My View From The Country

Finding The Value In Feeder Cattle

Most producers spend far more time fixing fence than marketing their cattle.

The dilemma isn't in creating value in feeder cattle. That's relatively straightforward, even if it is a challenge to implement. You just utilize the very best genetics available to the industry, manage them effectively so as not to harm the genetic value in the calves, and make sure they have the nutritional and herd health programs in place that allow you to maximize that value.

Rather, the challenge is in capturing the value you have created. But, the answer to that question isn't rocket science, either. However, it does require a totally different mindset than what we're used to in a commodity system where virtually all cattle bring the same price.

Most producers spend far more time fixing fence than marketing their cattle. Even when we do market, we often turn it over to someone else and hope they truly care about what our individual calves bring and aren't primarily focused on the aggregate average or keeping happy the small core of buyers who make their marketing system function.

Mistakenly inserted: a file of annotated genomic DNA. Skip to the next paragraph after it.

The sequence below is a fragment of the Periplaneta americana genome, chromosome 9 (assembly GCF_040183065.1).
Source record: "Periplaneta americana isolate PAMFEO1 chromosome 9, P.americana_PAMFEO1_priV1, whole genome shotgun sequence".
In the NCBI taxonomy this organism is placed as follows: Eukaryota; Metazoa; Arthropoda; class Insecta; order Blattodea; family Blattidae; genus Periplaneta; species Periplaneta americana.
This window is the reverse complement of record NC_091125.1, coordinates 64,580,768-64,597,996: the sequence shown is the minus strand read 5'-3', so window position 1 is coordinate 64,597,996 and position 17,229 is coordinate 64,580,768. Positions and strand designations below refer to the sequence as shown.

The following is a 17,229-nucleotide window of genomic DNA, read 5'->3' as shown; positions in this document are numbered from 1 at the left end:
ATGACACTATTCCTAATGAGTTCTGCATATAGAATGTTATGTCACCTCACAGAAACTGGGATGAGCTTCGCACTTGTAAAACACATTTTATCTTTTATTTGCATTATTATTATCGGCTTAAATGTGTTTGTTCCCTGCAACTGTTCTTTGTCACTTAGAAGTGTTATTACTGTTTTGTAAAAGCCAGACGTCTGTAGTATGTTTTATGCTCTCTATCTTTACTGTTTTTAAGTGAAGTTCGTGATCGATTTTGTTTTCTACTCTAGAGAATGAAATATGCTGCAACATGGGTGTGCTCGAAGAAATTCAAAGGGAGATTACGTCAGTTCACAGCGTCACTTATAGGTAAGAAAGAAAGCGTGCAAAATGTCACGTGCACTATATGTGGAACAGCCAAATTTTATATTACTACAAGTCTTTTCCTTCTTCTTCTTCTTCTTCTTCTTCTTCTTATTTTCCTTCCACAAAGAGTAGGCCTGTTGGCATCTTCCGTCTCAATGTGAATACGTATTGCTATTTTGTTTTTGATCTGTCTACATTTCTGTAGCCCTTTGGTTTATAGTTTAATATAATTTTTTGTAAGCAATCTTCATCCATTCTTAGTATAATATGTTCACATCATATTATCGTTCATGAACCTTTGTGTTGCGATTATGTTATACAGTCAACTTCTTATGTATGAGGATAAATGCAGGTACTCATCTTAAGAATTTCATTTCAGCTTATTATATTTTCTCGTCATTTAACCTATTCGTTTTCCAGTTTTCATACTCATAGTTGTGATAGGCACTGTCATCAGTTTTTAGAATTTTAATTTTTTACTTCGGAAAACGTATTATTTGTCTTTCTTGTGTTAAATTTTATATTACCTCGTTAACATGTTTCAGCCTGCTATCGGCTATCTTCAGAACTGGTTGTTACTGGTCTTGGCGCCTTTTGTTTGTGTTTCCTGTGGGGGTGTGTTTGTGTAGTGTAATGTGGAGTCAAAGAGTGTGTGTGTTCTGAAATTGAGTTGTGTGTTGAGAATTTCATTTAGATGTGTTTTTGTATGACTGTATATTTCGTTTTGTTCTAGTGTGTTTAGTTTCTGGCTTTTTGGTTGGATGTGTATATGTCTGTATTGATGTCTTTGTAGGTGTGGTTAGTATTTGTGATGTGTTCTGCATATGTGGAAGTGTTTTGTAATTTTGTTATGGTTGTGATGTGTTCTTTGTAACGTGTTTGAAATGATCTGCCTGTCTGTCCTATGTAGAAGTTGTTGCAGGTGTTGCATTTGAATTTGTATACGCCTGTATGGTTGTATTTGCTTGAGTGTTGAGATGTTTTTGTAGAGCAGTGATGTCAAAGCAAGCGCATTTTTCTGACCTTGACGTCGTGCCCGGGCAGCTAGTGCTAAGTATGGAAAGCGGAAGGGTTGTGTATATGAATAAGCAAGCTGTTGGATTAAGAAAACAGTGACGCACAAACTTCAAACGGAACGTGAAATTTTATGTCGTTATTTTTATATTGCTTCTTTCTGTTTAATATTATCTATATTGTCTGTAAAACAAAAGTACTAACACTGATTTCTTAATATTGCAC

If producers are going to capture the value they're creating in their calves, they must take a more active role in marketing them. In many respects, the commercial industry can look to the seedstock segment for a premonition of where things are heading.

It's not only about market timing, but price point acquisition. We must have a story to tell and do an effective job of getting that information into the proper hands in the rest of the production cycle.

The exciting thing is that the value of good cattle is increasing relative to the average, so there is more opportunity. But that's true only if one has the information and data available on the cattle to share – and the commitment to do it. Of course, capturing value also means partnering with segments further up the chain, and accepting a little more interdependence.

The good news is that for those producers who believe their responsibilities end at the ranch gate, the next 3-5 years will be such a seller's market that they will find no difficulty in selling their cattle either.

What's My View From The Country?

As a fulltime rancher, opinion contributor Troy Marshall brings a unique perspective on how consumer and political trends affect livestock production.

Contributors

Troy Marshall

Troy Marshall is a multi-generational rancher who grew up in Wheatland, WY, and obtained an Equine Science/Animal Science degree from Colorado State University where he competed on both the livestock...

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